A Good First Impression Equals Stronger Opt-In Relationship

You wouldn’t intentionally leave budget money sitting on the table or openly invite spam complaints that could hurt your delivery. That’s what happens, though, when you fail to engage new subscribers as soon as they opt in to your list.

As with old-line direct marketing, the best addresses on your mailing list are the newest ones, the owners of which are more likely to open and respond to your e-mail messages than even those who have been on your list for just three months.

Why then does it take some marketers days, weeks, sometimes forever to send even a basic welcome message? This problem is bad enough when opt-in is done solely online. It gets worse when your program also collects e-mail addresses at point-of-purchase outlets in a store, at an event, on the phone, or in customer-service contacts.

Engaging new subscribers is an issue marketers deal with all year long. It becomes even more pressing now through the end of the year, as the holiday shopping season gears up.

You’re going to collect more opt-ins than ever in the next nine weeks. Are you ready to welcome them into the fold? Or will you seduce them at opt-in, then just begin blasting standard messages at them with no welcome at all?

First impressions count when building a relationship with new opt-ins. That can reduce future spam complaints due to lack of brand recognition.

Get the Ball Rolling

We’re actually talking about two problems here:

  • Timely database entries. Get names entered into your database as soon as possible after the opt-in. For retailers, customer-service staff, and others in the brick-and-mortar world, this means relaying them to your intake center daily if possible, but certainly no less frequently than weekly.

  • Immediate response to the opt-in. This includes not just a “thanks for subscribing” welcome message, but a whole package of offers, information, past articles, downloads, or whatever else it takes to gather your new subscribers into the fold and make them eager to see you show up in their inboxes.

The first three weeks or so are the most critical for converting new opt-ins from browsers into loyal customers. Take this opportunity to build your brand recognition. Show e-mail subscribers immediate value.

Here’s a three-stage quick start program:

1. Optimize Your Welcome Message

This goes out as soon as possible after the opt-in. Your list-management software should be configured to send a welcome message as soon as an opt-in is confirmed. This is also why names that originate at the cash register or in the customer-service pipeline must also be confirmed ASAP.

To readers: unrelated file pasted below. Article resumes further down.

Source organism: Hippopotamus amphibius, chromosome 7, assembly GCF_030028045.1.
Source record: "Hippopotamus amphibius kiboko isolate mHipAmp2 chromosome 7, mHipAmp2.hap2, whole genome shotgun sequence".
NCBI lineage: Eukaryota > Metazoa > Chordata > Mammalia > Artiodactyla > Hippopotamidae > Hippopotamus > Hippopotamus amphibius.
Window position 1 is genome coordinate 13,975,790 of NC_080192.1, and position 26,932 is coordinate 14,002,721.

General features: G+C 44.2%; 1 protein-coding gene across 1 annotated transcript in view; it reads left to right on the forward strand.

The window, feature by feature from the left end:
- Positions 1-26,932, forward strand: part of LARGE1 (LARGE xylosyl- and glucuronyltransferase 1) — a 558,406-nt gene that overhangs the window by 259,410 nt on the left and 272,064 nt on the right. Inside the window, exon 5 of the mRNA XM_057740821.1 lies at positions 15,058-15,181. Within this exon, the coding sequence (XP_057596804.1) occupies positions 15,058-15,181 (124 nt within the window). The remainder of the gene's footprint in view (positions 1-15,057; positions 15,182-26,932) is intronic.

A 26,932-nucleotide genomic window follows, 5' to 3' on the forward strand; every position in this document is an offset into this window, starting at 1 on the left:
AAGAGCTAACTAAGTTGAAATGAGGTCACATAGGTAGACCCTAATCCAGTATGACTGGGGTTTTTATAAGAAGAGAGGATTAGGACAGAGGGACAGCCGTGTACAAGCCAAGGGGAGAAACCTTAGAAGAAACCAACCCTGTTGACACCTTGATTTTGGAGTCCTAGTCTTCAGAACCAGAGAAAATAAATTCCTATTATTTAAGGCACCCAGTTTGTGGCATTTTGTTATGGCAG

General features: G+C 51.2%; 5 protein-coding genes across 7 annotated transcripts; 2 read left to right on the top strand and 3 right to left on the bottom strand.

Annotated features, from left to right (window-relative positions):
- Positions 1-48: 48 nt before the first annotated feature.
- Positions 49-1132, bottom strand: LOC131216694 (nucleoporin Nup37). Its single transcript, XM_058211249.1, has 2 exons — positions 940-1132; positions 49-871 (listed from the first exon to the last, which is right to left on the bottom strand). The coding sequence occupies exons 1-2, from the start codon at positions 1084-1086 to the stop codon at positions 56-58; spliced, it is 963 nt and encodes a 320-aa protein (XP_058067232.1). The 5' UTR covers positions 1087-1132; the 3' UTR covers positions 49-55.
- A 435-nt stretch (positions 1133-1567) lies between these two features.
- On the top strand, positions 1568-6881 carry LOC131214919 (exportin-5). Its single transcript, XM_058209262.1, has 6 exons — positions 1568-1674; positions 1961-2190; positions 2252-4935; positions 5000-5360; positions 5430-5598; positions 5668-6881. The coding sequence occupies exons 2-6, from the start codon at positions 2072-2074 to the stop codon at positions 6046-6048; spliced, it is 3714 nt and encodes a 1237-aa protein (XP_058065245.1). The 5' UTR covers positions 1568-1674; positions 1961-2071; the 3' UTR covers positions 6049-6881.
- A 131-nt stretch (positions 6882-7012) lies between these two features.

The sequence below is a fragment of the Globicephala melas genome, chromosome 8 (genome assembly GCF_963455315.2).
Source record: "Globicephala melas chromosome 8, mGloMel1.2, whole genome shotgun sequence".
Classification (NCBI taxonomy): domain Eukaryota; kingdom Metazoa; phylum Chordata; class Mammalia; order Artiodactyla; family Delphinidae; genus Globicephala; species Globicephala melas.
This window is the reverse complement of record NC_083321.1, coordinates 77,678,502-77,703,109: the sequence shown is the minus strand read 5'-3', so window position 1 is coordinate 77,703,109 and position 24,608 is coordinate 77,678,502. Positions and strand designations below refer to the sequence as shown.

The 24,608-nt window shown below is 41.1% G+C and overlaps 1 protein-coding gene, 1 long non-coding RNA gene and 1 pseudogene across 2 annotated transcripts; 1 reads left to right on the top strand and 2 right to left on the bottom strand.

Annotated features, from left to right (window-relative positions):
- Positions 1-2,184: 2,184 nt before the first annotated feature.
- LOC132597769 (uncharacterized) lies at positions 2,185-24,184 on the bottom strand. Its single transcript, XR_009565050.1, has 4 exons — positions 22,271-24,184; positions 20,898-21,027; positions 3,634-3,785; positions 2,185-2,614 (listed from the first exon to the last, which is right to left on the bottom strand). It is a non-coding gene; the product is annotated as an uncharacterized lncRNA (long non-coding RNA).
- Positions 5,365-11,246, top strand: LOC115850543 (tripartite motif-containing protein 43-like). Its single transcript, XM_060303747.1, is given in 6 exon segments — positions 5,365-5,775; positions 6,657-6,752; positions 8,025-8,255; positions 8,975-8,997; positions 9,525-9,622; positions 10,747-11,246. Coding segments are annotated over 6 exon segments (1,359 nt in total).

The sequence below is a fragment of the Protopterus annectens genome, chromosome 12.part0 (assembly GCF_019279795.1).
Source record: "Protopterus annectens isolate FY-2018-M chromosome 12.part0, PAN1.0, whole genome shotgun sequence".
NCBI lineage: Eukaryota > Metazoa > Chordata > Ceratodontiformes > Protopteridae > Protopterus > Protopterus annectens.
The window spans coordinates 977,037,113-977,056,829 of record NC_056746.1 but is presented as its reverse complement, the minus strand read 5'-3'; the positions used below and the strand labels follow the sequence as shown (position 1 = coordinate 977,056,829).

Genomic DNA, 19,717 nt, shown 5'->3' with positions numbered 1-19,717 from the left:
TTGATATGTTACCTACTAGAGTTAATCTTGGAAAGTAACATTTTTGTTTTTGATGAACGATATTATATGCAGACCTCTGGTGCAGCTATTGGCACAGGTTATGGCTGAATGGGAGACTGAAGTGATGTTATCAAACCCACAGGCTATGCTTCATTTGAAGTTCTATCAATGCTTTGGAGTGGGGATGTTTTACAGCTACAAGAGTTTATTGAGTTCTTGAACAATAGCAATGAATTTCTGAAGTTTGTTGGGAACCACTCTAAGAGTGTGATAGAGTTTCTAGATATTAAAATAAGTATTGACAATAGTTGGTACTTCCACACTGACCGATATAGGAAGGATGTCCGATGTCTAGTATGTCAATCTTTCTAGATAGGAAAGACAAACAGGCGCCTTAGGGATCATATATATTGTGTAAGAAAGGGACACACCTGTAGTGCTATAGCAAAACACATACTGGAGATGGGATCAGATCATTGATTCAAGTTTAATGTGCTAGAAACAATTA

Your welcome message not only confirms the opt-in but also starts the loyalty and brand-building process. It should include:

  • A thank-you for signing up, along with a reminder about where and when the sign-up occurred, if your list software provides that much detail

  • An invitation to fill out a preference form and provide postal data as a backup should the e-mail address fail
  • A request to be added to the recipient’s address book or personal whitelist to ensure future delivery
  • A link to your Web site’s privacy policy and a short statement about what you’ll do with the e-mail address
  • Customer service contact information (toll-free numbers to reach a live support person)
  • A special offer available only via e-mail exclusively for new subscribers
  • An unsubscribe link (required by CAN-SPAM and other government e-mail regulations)

2. Fire Up the Welcome Wagon

Prepare a special mailing, sent a day or two after the welcome message, designed to be your subscriber’s guide to your company, brand, or Web site. This should provide value to newcomers while also keeping your name top of mind.

Include these elements:

  • An exclusive e-mail offer for new subscribers.

  • Links to services or remote but useful areas of your site subscribers might not find on their own.
  • A link to your most recent newsletter or offers they may have missed.
  • Links to archived news stories or special-interest articles. This not only increases your utility to subscribers but also provides more exposure for material you’ve already produced

3. Request Opinions

After your subscribers have been around for a couple of weeks or so, send a survey or invitation to fill out a more detailed preference form. Again, this mailing serves two purposes:

  • You get more detailed information about your subscribers, which will allow you to better target your future mailings.

  • You give your subscribers a value-oriented reason to interact with you, which should further cement your relationship with them and provide less reason to hit the “report spam” button.

As usual, provide an unsubscribe link, but be sure it links to a page where they can tell you why they’re leaving.

One Final Tip

Scatter your e-mail opt-in links everywhere: on each page of your Web site; on your landing pages for people who find you through paid or organic search, in customer-service e-mail, and anywhere else a link or blank is appropriate. Then, test your opt-in process to make sure it works.

And as always, keep on deliverin’.

Meet Stefan at E-Mail Marketing, the first in the new ClickZ Specifics conference series, October 24-25 in New York City.

Want more e-mail marketing information? ClickZ E-Mail Reference is an archive of all our e-mail columns, organized by topic.

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